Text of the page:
Editor’s note. I’ve not had a guest blogger before. But Chris has something he needs to say.
I don’t expect I will do this often. I have to know you and like you. And sooner or later you have to start your own blog. So encourage Chris if you will. His story, about thoughtful, well-educated young men and women waiting for work in a down economy, deserves our consideration. And our prayers.
The Optimist Will Never Make it Out Alive.
Recent headlines in the New York Times foreshadow the country’s collective disposition: “In Financial Crisis, No Prosecutions of Top Figures;” “Rise of Iraq’s Youth Is Stymied by Elites;” “New Grievances Broaden Syria Protest Movement;” “Bonds’s Denial, Baseball’s Problem;” and “Budget Details Stir Republican Dissent Ahead of House Vote.”
And that was just one day. It is no wonder many of us find it hard to get out of bed, let alone have a positive outlook. My career outlook seems even worse.
I am a teacher, technically. I am certified to teach biology, but I don’t have a classroom. I have an “office,” actually a desk in a closet. I affectionately call it the science cave. I put up stalactites, rubber bats, and plastic spiders, and I am a science tutor, part time. At times the tiny space shadows my outlook. The lack of natural light probably doesn’t help.
But the truth is, I don’t have a job.
I’ve been reading “Never Work Harder Than Your Students” by Robyn R. Jackson. Chapter three, “Expect to Get Your Students There,” introduces The Stockdale Paradox. Admiral Jim Stockdale was a prisoner of war for eight years during the Vietnam War. He was able to survive unspeakable torture and made it out alive.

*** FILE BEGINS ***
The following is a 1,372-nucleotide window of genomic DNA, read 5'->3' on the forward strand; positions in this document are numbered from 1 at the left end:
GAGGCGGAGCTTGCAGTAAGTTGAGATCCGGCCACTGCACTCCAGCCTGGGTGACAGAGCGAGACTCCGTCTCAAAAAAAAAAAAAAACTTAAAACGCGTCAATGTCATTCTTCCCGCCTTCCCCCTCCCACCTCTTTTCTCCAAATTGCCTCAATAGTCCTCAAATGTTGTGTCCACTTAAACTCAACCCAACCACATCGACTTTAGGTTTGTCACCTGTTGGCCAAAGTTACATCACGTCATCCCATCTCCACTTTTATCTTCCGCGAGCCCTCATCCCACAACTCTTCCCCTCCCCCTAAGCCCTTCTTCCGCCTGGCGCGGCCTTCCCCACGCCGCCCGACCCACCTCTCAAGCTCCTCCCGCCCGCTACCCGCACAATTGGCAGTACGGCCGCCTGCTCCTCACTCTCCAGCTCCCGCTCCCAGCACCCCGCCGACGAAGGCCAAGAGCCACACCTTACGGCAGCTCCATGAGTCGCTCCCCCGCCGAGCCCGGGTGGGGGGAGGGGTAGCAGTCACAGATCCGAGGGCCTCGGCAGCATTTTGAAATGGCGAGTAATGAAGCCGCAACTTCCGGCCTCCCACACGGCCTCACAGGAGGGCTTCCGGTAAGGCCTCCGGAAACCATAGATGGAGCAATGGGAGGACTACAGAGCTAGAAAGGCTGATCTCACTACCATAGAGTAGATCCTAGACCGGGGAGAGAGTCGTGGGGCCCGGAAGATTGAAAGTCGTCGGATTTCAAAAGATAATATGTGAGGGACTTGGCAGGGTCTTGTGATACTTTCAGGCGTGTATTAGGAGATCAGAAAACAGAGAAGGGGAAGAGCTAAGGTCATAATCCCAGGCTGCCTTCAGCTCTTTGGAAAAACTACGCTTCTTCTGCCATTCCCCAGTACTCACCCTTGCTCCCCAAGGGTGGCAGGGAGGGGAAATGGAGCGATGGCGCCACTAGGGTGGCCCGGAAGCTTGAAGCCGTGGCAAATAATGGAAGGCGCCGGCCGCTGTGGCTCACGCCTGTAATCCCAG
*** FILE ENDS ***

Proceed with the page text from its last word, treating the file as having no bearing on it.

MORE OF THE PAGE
But It’s no secret to him what kind of prisoner didn’t make it out of the prison camps. “Oh that’s easy,” says Stockdale. “The optimists.”
This response shocked me. I keep telling myself I’ve just got to be positive, things will get better. The economy will turn around; I will find a full time job. But maybe I’m wrong. Here is how Jackson puts it:
Stockdale explained that optimism could actually create despair. The optimists focused on a specific outcome, such as getting out by Christmas. When Christmas came and went, and they were still in prison, the optimist would loose hope. Many died not from the torture, but from the broken hearts that came with repeated disappointment. As Stockdale warned, “You must never confuse faith that you will prevail in the end—which you can never afford to lose—with the discipline to confront the most brutal facts of your current reality, whatever they might be.”
I’m not trying to minimize Admiral Stockdale’s experience. Faith that you will prevail in the end may help you endure torture, but the brutal facts of our current reality are, we are broken and messed up. So is everybody else.
The Apostle Paul reminds us that, “All have sinned and fallen short of the glory of God. (Romans 3:23)” It is neither enough to rely on optimism or an unwavering faith in ourselves. No one makes it out of life alive. Optimism in and of itself will always disappoint, and break our hearts. Faith in our selves will do the same. So I’m disciplining myself to “confront the most brutal facts of my current reality.”
I’m also choosing to put my faith in someone who conquered death on a cross. He endured unspeakable torture, selflessly giving up his life to save us all from our selves. “I have told you these things, so that in me you may have peace. In this world you will have trouble. But take heart! I have overcome the world (John 16:33).”
That’s the long term view.
And I’m choosing it.